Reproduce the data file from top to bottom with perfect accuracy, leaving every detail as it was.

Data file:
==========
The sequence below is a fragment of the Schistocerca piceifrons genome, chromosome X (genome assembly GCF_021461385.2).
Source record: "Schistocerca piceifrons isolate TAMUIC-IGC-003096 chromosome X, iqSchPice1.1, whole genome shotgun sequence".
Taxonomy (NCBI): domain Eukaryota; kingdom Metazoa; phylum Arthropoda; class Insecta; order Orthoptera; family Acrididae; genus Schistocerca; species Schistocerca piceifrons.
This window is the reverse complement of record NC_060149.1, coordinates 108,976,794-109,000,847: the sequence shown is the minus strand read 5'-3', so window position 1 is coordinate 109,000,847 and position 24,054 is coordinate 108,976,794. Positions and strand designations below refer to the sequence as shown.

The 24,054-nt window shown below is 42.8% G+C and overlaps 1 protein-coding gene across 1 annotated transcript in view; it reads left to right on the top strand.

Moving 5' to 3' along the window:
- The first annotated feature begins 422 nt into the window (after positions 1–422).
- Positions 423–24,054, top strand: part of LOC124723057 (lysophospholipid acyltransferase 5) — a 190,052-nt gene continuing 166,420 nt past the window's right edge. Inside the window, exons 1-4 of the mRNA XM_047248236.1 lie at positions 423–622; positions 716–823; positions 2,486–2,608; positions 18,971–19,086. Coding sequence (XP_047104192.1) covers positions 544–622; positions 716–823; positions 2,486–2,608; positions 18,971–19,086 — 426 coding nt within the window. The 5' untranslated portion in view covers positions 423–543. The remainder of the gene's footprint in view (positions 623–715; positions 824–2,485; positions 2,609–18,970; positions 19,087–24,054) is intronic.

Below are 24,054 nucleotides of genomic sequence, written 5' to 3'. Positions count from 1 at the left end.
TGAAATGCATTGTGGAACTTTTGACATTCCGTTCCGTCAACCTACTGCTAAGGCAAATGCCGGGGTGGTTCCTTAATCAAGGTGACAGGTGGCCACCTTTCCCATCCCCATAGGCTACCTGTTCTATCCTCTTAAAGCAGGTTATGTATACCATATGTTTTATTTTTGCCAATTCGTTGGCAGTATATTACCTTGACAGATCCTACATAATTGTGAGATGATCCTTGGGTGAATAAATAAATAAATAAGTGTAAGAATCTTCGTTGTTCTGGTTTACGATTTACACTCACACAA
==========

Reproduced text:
The sequence below is a fragment of the Schistocerca piceifrons genome, chromosome X (genome assembly GCF_021461385.2).
Source record: "Schistocerca piceifrons isolate TAMUIC-IGC-003096 chromosome X, iqSchPice1.1, whole genome shotgun sequence".
Taxonomy (NCBI): domain Eukaryota; kingdom Metazoa; phylum Arthropoda; class Insecta; order Orthoptera; family Acrididae; genus Schistocerca; species Schistocerca piceifrons.
This window is the reverse complement of record NC_060149.1, coordinates 108,976,794-109,000,847: the sequence shown is the minus strand read 5'-3', so window position 1 is coordinate 109,000,847 and position 24,054 is coordinate 108,976,794. Positions and strand designations below refer to the sequence as shown.

The 24,054-nt window shown below is 42.8% G+C and overlaps 1 protein-coding gene across 1 annotated transcript in view; it reads left to right on the top strand.

Moving 5' to 3' along the window:
- The first annotated feature begins 422 nt into the window (after positions 1–422).
- Positions 423–24,054, top strand: part of LOC124723057 (lysophospholipid acyltransferase 5) — a 190,052-nt gene continuing 166,420 nt past the window's right edge. Inside the window, exons 1-4 of the mRNA XM_047248236.1 lie at positions 423–622; positions 716–823; positions 2,486–2,608; positions 18,971–19,086. Coding sequence (XP_047104192.1) covers positions 544–622; positions 716–823; positions 2,486–2,608; positions 18,971–19,086 — 426 coding nt within the window. The 5' untranslated portion in view covers positions 423–543. The remainder of the gene's footprint in view (positions 623–715; positions 824–2,485; positions 2,609–18,970; positions 19,087–24,054) is intronic.

Below are 24,054 nucleotides of genomic sequence, written 5' to 3'. Positions count from 1 at the left end.
TGAAATGCATTGTGGAACTTTTGACATTCCGTTCCGTCAACCTACTGCTAAGGCAAATGCCGGGGTGGTTCCTTAATCAAGGTGACAGGTGGCCACCTTTCCCATCCCCATAGGCTACCTGTTCTATCCTCTTAAAGCAGGTTATGTATACCATATGTTTTATTTTTGCCAATTCGTTGGCAGTATATTACCTTGACAGATCCTACATAATTGTGAGATGATCCTTGGGTGAATAAATAAATAAATAAGTGTAAGAATCTTCGTTGTTCTGGTTTACGATTTACACTCACACAA